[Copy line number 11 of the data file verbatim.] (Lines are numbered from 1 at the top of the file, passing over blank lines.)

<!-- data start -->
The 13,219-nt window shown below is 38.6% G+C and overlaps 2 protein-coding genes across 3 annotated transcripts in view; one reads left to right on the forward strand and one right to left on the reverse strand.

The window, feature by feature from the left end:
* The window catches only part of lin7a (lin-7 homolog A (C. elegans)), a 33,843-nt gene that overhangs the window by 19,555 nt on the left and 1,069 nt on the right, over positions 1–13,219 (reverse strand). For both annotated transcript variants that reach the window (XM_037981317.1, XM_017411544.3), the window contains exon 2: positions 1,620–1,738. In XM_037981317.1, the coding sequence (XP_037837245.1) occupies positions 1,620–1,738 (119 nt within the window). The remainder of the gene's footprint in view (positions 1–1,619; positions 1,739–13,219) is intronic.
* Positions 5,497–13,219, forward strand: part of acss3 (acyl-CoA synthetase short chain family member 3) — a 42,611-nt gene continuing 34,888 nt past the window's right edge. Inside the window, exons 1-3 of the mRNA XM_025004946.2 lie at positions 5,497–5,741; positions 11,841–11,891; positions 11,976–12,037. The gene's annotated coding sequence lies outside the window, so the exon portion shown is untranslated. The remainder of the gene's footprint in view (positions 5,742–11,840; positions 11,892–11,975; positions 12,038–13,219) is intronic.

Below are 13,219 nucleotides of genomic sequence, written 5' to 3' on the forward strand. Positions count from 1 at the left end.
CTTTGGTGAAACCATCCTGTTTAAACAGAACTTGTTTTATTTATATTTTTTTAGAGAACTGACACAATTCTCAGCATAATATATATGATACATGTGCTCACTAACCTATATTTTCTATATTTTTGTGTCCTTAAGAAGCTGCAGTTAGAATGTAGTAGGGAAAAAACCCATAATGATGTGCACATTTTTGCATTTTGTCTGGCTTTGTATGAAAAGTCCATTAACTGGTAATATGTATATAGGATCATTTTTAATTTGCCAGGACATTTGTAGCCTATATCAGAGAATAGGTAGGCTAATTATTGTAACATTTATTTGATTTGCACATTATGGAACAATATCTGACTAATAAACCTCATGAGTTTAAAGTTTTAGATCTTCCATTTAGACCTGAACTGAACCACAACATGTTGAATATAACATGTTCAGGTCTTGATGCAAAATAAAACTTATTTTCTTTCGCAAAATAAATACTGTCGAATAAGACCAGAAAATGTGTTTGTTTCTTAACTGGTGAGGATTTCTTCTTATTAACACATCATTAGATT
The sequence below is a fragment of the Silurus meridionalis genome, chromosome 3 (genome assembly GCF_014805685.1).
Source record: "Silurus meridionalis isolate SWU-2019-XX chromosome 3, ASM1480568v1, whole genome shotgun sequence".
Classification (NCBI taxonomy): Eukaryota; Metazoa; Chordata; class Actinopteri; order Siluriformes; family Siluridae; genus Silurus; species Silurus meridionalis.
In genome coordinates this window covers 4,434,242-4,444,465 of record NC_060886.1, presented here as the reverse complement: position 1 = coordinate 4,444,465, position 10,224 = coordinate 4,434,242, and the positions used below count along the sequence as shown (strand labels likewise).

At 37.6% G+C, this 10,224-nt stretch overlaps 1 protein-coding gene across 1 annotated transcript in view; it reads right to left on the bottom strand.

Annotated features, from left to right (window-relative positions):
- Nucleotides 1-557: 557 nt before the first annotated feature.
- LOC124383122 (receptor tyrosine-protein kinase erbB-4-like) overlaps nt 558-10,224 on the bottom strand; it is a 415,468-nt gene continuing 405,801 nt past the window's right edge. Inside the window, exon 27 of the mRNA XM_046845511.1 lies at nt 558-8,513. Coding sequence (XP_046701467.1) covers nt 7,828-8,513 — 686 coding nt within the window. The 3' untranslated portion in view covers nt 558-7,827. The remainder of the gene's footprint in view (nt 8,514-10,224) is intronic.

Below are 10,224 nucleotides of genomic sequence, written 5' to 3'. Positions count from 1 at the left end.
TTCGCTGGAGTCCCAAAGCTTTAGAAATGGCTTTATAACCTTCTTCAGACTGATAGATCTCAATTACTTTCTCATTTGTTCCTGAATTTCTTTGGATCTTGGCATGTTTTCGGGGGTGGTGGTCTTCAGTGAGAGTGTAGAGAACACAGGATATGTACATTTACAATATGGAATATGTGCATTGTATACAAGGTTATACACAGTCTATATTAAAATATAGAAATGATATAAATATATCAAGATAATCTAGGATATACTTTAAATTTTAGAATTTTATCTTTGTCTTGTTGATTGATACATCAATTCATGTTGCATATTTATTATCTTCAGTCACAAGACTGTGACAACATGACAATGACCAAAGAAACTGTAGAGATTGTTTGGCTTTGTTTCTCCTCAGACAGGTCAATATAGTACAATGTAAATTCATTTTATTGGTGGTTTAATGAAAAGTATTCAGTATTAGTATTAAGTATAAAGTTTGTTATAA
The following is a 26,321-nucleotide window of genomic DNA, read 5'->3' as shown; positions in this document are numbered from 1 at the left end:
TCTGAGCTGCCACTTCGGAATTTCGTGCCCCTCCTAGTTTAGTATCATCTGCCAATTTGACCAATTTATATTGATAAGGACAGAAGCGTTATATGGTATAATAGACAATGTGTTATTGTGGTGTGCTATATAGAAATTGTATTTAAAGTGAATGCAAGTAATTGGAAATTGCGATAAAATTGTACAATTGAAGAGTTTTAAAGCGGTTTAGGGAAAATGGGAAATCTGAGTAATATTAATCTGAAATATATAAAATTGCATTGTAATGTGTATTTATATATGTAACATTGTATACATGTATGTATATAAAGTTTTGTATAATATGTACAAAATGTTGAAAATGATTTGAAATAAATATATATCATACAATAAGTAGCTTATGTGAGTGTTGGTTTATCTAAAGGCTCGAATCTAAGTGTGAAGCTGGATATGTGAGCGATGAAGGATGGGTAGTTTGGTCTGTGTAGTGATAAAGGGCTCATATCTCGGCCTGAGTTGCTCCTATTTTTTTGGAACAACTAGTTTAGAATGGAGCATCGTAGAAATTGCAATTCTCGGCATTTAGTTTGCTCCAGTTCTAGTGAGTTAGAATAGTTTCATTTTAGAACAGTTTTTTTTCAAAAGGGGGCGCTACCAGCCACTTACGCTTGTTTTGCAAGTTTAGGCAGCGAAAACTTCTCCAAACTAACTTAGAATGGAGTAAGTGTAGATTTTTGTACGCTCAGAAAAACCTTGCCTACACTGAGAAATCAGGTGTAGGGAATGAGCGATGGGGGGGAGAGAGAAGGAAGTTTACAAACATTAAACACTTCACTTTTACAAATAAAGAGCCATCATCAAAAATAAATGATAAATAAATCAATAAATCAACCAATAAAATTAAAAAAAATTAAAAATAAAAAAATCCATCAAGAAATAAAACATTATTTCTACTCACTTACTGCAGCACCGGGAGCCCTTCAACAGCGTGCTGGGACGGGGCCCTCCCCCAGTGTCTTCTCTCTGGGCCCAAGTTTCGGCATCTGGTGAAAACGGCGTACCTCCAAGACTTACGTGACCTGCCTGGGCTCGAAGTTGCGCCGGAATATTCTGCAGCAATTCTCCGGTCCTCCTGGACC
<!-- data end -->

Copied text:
At 37.6% G+C, this 10,224-nt stretch overlaps 1 protein-coding gene across 1 annotated transcript in view; it reads right to left on the bottom strand.